It’s not every day that one goes to the doctor, and ends up finding a priest to serve at his or her local Orthodox parish, but that is exactly what happened when Donald and Susan Dimoff went to an appointment with physician Dr. Patitsas, also known as Fr. Christos Patitsas.
On the one hand, Sts. Peter and Paul Orthodox Church was searching for a way forward after years of challenges and difficulties, being served during this time by visiting clergy, who, while dedicated, could not provide a permanent solution to the parish’s pastoral needs. The plans for this historic church were finalized in 1916, with members pledging two dollars a month for the treasury. Two lots were purchased at the corner of North Jefferson and Sherman Streets, and church furnishings and liturgical items were imported from Russia. Parish historian Georgianna Abrashoff remarks that the chandelier, banners, and Bible remain to this day. Some of the funds for the Church came directly from Tsar Nicholas II, who was later glorified as a saint in the Orthodox Church due in part to such philanthropic activities, and also for suffering exile and death at the hands of the Communists in 1917.
As with many parishes built by hard-working Eastern European immigrants in the early 20th century, the parish faced many challenges over the decades as demographic changes, Orthodox jurisdictional disputes, and natural disasters took their toll. After Hurricane Agnes in 1972, the Church, which was closed at the time, was almost given over by the Redevelopment Authority to a non-Orthodox group whose parish was slated for demolition. This led to parishioners rallying together, and the Church flourished for twenty years after.
However, Mount Union, once a prosperous silica brickyard town, fell into decline, and as older parishioners reposed and younger ones moved away, the parish numbers again dwindled. These last ten years, there were only twice-monthly Divine Liturgies, celebrated on Saturday evenings, but parishioners were aware that this situation was not tenable over the long run. Remaining parishioners, many on fixed incomes, rented out the parish rectory to make money, and stopped using the parish hall to save on heating costs.
Meanwhile, Fr. Christos Patitsas was looking to the next chapter of his priestly ministry. Formerly a priest in another Orthodox jurisdiction, the eruption of a doctrinal disagreement there led to him and several other clergy, parishes, and faithful leaving and aligning themselves with the Church of the Genuine Orthodox Christians (GOC), an Old Calendar Orthodox Church headquartered in New York City. Unfortunately for Fr. Christos, the other priests at the local Pennsylvania parish where he served did not join the GOC, leaving him without a local community in which to serve. His intention was to serve in his home chapel, while discerning God’s will for the future.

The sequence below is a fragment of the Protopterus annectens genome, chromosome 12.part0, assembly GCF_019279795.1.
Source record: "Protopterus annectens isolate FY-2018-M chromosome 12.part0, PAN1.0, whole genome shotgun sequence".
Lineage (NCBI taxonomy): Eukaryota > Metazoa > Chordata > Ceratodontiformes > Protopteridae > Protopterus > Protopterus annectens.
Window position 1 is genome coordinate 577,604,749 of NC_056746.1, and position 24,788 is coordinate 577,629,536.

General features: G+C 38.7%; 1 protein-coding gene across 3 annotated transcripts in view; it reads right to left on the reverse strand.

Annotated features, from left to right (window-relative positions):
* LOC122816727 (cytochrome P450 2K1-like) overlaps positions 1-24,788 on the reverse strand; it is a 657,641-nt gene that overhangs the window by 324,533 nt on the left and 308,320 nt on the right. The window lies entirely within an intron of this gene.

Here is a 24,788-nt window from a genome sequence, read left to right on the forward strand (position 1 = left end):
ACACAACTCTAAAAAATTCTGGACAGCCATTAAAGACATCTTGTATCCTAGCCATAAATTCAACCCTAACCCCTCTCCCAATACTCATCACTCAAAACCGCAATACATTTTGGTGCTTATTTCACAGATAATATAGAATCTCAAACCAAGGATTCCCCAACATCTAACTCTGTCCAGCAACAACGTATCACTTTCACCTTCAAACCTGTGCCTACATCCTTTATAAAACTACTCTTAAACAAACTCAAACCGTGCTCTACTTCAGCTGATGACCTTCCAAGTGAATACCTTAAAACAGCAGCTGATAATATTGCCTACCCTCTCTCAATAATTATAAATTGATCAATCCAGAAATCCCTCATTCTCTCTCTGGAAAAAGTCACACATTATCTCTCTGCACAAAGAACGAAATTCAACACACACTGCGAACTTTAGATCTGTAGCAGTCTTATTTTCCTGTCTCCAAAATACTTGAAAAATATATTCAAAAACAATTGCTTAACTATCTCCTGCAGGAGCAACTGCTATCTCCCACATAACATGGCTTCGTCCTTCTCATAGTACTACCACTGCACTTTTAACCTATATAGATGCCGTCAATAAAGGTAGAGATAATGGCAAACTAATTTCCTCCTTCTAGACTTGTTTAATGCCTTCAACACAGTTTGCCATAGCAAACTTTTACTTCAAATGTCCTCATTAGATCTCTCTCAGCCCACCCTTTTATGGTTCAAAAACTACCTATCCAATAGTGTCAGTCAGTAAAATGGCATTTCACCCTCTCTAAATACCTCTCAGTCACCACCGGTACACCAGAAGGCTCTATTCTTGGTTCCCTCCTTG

Then came the doctor’s appointment.
Orthodox priests often have to have a second job, as the small number of parishioners in any given area does not allow for a sufficient salary to support a priest and a family (Orthodox priests who serve parishes are generally married, although some are unmarried monks). Fr. Christos happens to serve as a doctor, and on the appointed day, the Dimoffs came to his office, and upon entering, noticed the icons there. They asked Fr. Christos if he was Orthodox, and he replied that not only was he so, but that he was also a priest. Susan Dimoff asked Fr. Christos if he would like to come to their Church, and he replied, “I’d love to.”
Within two weeks, a priest without a parish was joined to a parish in need of a fresh start. Parishioners were overjoyed to find the GOC, where they could live their Orthodox faith to the fullest, without the compromises present in many other modern, ecumenistic jurisdictions. Bishop Demetrius came to the parish immediately, welcoming them with love and respect. After so many years of struggle, the Church has grown, with existing parishioners being joined by those who came with Fr. Christos to the GOC. Bishop Demetrius remarked, “and now your reward has come.” Asked what she would say to others considering following Sts. Peter and Paul on this course, Georgianna Abrashoff remarked, “fear not! We are now a real Orthodox Church celebrating our faith in beauty and harmony.”
Assisting Fr. Christos in his ministry are his wife, Presbytera Katina, who leads the Byzantine chanting in the English language, and their five sons George, Demetri, Peter, Paul, and John Auxentios, who help serve. On the Feast of Theophany (Epiphany), the parish made a procession with the cross and icon banners to the Juniata River, to perform the Great Blessing of Water there for the first time in 70 years.
See also: PA Parish Joins the GOC
Why do we follow the Old Orthodox Calendar?
a Because based on it, the First Ecumenical Council established the Paschal Canon and appointed that the feast of Holy Pascha may fall anywhere from March 22nd until April 25th, while with the New (Papal) Calendar it can fall as late at May 8th.
b The Gregorian (Papal) Calendar has been condemned by three Pan-Orthodox Councils under Patriarch Jeremiah Tranos (1583, 1587, 1589) Read more...
Saints Peter and Paul Orthodox Church in Tucson, AZ, is a beautiful mission parish near downtown Tucson, a city in southern Arizona. It was started in 1997 by Father John Bockman, who was a missionary priest formerly serving missions in Tennessee and Massachusetts since 1990. Read more...